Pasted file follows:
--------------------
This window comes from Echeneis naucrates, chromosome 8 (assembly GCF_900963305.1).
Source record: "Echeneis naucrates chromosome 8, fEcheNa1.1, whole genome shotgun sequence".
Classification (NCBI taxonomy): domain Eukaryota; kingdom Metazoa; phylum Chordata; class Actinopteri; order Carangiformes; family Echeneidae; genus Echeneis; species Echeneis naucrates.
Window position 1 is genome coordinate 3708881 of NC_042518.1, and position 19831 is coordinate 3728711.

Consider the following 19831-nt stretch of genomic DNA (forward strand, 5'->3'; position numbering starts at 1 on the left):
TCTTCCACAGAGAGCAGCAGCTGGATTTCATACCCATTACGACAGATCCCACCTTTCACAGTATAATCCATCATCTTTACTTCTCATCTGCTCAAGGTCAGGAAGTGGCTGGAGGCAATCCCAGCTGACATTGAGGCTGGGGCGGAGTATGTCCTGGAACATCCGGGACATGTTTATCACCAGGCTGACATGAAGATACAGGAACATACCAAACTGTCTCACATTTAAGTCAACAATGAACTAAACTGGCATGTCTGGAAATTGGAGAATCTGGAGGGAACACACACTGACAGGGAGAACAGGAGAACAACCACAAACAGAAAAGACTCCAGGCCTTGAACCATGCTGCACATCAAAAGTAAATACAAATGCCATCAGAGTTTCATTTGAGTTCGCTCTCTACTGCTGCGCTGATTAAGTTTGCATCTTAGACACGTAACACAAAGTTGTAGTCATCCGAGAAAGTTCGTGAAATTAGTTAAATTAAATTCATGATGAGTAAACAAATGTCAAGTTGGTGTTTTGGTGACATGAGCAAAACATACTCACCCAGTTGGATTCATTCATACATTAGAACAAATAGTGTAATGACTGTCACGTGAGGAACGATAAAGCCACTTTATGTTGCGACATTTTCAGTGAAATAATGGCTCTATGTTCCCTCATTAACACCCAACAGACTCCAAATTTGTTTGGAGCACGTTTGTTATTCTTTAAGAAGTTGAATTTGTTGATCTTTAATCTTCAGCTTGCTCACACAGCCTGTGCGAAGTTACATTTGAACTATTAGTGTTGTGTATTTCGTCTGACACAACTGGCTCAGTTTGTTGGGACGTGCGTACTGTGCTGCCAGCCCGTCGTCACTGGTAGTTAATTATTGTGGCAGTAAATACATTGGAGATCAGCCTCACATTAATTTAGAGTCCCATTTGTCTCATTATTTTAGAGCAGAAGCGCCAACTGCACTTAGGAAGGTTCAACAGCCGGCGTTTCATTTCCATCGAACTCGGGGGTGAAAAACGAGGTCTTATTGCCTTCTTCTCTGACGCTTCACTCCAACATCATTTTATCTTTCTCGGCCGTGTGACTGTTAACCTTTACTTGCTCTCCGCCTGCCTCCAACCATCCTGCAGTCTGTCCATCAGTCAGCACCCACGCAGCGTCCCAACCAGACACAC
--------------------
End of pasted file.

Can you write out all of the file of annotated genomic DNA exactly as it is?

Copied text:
This window comes from Echeneis naucrates, chromosome 8 (assembly GCF_900963305.1).
Source record: "Echeneis naucrates chromosome 8, fEcheNa1.1, whole genome shotgun sequence".
Classification (NCBI taxonomy): domain Eukaryota; kingdom Metazoa; phylum Chordata; class Actinopteri; order Carangiformes; family Echeneidae; genus Echeneis; species Echeneis naucrates.
Window position 1 is genome coordinate 3708881 of NC_042518.1, and position 19831 is coordinate 3728711.

Consider the following 19831-nt stretch of genomic DNA (forward strand, 5'->3'; position numbering starts at 1 on the left):
TCTTCCACAGAGAGCAGCAGCTGGATTTCATACCCATTACGACAGATCCCACCTTTCACAGTATAATCCATCATCTTTACTTCTCATCTGCTCAAGGTCAGGAAGTGGCTGGAGGCAATCCCAGCTGACATTGAGGCTGGGGCGGAGTATGTCCTGGAACATCCGGGACATGTTTATCACCAGGCTGACATGAAGATACAGGAACATACCAAACTGTCTCACATTTAAGTCAACAATGAACTAAACTGGCATGTCTGGAAATTGGAGAATCTGGAGGGAACACACACTGACAGGGAGAACAGGAGAACAACCACAAACAGAAAAGACTCCAGGCCTTGAACCATGCTGCACATCAAAAGTAAATACAAATGCCATCAGAGTTTCATTTGAGTTCGCTCTCTACTGCTGCGCTGATTAAGTTTGCATCTTAGACACGTAACACAAAGTTGTAGTCATCCGAGAAAGTTCGTGAAATTAGTTAAATTAAATTCATGATGAGTAAACAAATGTCAAGTTGGTGTTTTGGTGACATGAGCAAAACATACTCACCCAGTTGGATTCATTCATACATTAGAACAAATAGTGTAATGACTGTCACGTGAGGAACGATAAAGCCACTTTATGTTGCGACATTTTCAGTGAAATAATGGCTCTATGTTCCCTCATTAACACCCAACAGACTCCAAATTTGTTTGGAGCACGTTTGTTATTCTTTAAGAAGTTGAATTTGTTGATCTTTAATCTTCAGCTTGCTCACACAGCCTGTGCGAAGTTACATTTGAACTATTAGTGTTGTGTATTTCGTCTGACACAACTGGCTCAGTTTGTTGGGACGTGCGTACTGTGCTGCCAGCCCGTCGTCACTGGTAGTTAATTATTGTGGCAGTAAATACATTGGAGATCAGCCTCACATTAATTTAGAGTCCCATTTGTCTCATTATTTTAGAGCAGAAGCGCCAACTGCACTTAGGAAGGTTCAACAGCCGGCGTTTCATTTCCATCGAACTCGGGGGTGAAAAACGAGGTCTTATTGCCTTCTTCTCTGACGCTTCACTCCAACATCATTTTATCTTTCTCGGCCGTGTGACTGTTAACCTTTACTTGCTCTCCGCCTGCCTCCAACCATCCTGCAGTCTGTCCATCAGTCAGCACCCACGCAGCGTCCCAACCAGACACAC